In June 2020, Google launched a feature that Android users have been anxiously awaiting for years — its answer to Apple's AirDrop. It came in the form of something called "Nearby Share," and it allows you to easily share links to other Android users through a streamlined and simple process. Nearby Share is now widely rolling out to all Android phones, and if you aren't quite sure how to use it, we'll be walking you through all of its ins and outs. Let's get started!
Products used in this guide
- Android goodness: Google Pixel 4 XL (From $800 at Amazon)
How to use Nearby Share on your Android phone
To get the ball rolling, we'll take a look at how you initiate Nearby Share on your phone to share something with a contact. It's just as easy as sharing something through any other app on your phone, with the whole process going as follows:
- Tap the share icon on something you want to share (it looks like three circles with lines connecting them).
Swipe up on the Android share menu.
- Tap the Nearby Share icon.
- Tap Turn on to enable Nearby Share.
Nearby Share will look for a contact to share your link with.
- Any available phones will appear on your phone (in this example, it's Joe's Phone).
Tap the phone you want to share with.
You can use Nearby Share to share links, files, and other items on your phone, so feel free to play around with it and use it to share all kinds of things.
How to accept a Nearby Share on your Android phone
That's how you share something with someone else, but what does the whole process look like from the other angle? If you're receiving a file via Nearby Share, this is what you'll see.
- Tap the Nearby Share notification pop-up.
Tap Turn on.
- Your phone will search for what's being shared with you.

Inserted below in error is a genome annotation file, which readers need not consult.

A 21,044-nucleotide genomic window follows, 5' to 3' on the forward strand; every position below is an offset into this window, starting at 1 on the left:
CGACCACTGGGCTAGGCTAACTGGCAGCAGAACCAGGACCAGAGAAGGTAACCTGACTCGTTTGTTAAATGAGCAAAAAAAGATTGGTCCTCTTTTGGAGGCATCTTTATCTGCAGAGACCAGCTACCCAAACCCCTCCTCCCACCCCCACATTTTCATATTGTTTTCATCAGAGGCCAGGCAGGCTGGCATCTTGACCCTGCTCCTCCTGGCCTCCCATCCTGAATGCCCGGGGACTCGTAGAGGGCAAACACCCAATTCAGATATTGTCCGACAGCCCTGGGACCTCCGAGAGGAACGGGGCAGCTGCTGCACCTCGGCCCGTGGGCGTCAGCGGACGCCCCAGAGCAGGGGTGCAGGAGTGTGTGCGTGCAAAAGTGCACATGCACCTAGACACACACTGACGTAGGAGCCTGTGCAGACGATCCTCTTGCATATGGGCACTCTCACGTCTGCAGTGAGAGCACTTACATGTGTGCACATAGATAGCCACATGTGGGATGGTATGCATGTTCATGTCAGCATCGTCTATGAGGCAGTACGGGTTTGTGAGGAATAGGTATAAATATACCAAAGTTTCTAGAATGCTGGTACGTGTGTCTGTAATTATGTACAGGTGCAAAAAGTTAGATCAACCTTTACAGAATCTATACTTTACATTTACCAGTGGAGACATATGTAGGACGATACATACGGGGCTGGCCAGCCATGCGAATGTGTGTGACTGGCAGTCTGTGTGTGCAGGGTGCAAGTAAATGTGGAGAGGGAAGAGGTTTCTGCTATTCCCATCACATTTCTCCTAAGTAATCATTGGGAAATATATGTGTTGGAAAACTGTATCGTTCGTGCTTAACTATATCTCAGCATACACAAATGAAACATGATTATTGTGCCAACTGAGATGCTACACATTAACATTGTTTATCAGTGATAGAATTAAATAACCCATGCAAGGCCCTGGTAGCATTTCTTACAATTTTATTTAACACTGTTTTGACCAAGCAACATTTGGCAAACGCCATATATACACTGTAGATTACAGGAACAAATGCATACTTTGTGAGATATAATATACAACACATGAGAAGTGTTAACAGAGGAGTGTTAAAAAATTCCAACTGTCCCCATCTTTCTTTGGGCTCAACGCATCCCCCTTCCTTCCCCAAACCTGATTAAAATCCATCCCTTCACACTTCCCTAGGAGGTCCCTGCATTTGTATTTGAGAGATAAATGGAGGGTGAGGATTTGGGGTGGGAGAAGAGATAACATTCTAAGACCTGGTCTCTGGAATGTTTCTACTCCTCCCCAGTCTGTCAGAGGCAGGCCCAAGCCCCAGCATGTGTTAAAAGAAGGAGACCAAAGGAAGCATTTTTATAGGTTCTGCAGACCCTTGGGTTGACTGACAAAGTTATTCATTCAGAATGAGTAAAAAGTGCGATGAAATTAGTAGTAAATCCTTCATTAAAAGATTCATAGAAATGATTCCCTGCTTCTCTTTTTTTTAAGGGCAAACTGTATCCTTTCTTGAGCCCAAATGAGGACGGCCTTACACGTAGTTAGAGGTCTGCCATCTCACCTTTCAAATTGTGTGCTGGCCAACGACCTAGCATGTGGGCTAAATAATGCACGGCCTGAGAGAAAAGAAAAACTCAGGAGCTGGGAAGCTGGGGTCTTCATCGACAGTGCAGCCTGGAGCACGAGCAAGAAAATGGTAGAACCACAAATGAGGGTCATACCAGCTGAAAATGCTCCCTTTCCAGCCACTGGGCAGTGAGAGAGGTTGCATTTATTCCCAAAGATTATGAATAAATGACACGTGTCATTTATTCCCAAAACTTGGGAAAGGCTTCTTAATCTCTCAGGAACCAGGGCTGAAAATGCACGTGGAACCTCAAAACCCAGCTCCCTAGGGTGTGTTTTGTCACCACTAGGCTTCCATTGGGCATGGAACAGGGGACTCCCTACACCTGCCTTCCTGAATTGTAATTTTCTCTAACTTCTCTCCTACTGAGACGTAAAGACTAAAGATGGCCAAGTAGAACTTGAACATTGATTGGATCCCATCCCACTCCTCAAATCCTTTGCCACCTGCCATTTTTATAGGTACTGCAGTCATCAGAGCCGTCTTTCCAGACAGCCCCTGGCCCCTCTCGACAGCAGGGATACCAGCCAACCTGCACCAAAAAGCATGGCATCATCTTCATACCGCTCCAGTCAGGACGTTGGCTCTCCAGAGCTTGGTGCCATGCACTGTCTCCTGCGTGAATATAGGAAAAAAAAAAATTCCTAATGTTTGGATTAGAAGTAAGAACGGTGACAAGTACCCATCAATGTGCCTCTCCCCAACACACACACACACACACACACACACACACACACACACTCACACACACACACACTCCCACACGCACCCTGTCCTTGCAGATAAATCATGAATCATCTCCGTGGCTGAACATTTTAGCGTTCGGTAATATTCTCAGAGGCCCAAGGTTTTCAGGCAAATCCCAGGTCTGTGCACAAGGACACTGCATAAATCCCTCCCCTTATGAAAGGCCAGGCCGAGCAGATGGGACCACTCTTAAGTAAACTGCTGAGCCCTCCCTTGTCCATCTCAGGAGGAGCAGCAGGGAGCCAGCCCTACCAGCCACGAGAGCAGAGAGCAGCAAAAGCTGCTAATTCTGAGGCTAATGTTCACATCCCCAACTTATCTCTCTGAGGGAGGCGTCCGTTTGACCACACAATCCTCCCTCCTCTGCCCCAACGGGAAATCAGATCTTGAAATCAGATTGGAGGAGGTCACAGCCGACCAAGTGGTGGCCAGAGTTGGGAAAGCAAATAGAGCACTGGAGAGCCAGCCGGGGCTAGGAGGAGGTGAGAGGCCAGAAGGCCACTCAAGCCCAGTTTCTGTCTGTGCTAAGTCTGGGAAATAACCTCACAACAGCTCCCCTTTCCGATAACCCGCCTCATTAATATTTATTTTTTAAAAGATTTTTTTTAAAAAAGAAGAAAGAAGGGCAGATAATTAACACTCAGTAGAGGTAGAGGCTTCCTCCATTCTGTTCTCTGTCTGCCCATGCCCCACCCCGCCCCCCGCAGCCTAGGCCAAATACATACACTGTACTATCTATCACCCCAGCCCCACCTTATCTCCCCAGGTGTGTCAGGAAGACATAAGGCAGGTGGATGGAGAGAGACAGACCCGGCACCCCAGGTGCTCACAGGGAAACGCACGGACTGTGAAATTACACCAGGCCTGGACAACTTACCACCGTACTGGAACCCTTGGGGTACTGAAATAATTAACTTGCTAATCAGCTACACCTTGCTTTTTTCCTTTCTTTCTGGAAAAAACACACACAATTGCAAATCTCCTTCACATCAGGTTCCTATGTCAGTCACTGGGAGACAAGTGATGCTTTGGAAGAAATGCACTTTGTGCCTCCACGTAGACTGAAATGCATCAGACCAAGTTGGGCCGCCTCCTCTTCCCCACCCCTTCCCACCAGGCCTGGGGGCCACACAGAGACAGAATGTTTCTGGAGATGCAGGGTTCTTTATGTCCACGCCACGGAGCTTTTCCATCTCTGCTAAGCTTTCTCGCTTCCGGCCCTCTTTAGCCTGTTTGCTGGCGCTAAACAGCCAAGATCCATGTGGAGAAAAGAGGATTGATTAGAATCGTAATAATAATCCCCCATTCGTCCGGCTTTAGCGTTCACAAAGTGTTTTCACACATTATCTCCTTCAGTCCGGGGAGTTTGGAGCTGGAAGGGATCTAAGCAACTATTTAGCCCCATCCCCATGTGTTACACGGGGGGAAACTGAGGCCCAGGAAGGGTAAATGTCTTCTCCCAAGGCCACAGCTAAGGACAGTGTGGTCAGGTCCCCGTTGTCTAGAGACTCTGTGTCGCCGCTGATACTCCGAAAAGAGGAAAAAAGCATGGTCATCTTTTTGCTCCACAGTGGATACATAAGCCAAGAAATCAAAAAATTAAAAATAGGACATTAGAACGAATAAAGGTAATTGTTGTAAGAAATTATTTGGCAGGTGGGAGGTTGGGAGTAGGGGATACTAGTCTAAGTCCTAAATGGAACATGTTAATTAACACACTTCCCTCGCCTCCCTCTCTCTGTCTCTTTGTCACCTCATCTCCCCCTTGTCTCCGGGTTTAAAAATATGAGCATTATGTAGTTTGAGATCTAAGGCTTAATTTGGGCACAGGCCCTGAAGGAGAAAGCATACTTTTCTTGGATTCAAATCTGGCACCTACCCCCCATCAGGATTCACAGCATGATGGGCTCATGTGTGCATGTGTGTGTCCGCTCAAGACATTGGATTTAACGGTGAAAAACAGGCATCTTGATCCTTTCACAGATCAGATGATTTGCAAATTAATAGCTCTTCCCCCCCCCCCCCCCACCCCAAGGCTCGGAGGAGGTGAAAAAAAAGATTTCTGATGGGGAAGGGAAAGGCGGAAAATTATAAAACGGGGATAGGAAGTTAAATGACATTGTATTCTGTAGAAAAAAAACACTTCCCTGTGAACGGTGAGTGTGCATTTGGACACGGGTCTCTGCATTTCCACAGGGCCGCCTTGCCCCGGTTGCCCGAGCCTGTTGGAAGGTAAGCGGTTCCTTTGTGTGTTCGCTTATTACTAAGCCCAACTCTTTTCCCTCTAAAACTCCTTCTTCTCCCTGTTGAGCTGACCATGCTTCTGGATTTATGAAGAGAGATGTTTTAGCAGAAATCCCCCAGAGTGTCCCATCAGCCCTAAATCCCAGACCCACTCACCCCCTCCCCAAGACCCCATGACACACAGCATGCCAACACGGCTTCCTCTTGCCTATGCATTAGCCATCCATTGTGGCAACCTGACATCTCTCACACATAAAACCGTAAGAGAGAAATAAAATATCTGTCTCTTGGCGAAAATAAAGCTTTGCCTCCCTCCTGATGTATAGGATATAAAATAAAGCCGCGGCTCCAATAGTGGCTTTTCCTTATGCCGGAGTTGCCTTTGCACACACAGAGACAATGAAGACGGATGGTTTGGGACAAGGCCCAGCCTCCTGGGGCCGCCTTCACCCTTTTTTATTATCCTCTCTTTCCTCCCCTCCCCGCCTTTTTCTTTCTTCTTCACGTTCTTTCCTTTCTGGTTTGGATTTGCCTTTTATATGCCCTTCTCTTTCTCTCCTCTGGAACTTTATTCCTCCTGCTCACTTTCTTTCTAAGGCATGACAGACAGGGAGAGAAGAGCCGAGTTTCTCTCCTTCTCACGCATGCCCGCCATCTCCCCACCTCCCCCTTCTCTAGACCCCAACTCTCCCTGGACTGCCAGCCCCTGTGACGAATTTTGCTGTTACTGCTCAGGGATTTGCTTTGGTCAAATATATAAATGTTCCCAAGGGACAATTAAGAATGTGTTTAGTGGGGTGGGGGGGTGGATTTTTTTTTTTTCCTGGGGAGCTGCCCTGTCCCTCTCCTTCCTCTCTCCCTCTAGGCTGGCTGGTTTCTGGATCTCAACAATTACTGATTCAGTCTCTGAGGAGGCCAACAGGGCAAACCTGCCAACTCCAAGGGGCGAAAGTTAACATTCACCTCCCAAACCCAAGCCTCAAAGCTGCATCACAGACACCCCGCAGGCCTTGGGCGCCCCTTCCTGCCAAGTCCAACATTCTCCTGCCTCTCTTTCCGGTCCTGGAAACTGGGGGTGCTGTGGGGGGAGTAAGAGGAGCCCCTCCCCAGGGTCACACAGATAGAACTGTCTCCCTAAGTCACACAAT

Tap Accept to accept the share.
Once again, we're treated to a very clean and simple user interface, making Nearby Share wonderfully easy to use.
How to customize Nearby Share on your Android phone
Now that you know how to use Nearby Share, it's time to start customizing the feature so that it works exactly the way you want it to. There are a few different things you can tweak, and they're all worth messing around with.
- Open the Settings app on your phone.
- Scroll down and tap Google.
- Tap Device connections.
Tap Nearby Share.
- Tap your name to change which Google account you share from.
Tap Device name to change the name of your device when sharing something.
- Tap Device visibility to change who you can share with.
Tap Data usage to choose if you want to use data, Wi-Fi, or share offline.
Those last two settings are perhaps the most important, as they greatly impact how you can use Nearby Share. If you're sharing a sensitive file that you don't want to accidentally get in the hands of the wrong person, you can limit Nearby Share to only work with select contacts that you choose. Furthermore, if you don't want other Android users to be able to send you things, you can make your phone hidden from the service entirely.
The data usage page is also quite interesting, especially the option that allows you to exclusively share files without an internet connection. This will slow down the process (especially for larger files), but it's a nice option to have if you're trying to watch your data usage.
Our top equipment picks
Get new Android features before everyone else
If you want a phone that'll get the latest Android updates as soon as they're released, the Pixel 4 is for you. Along with being backed by that excellent software support, the Pixel 4 also delivers a gorgeous AMOLED display, top-notch cameras, and buttery smooth performance.
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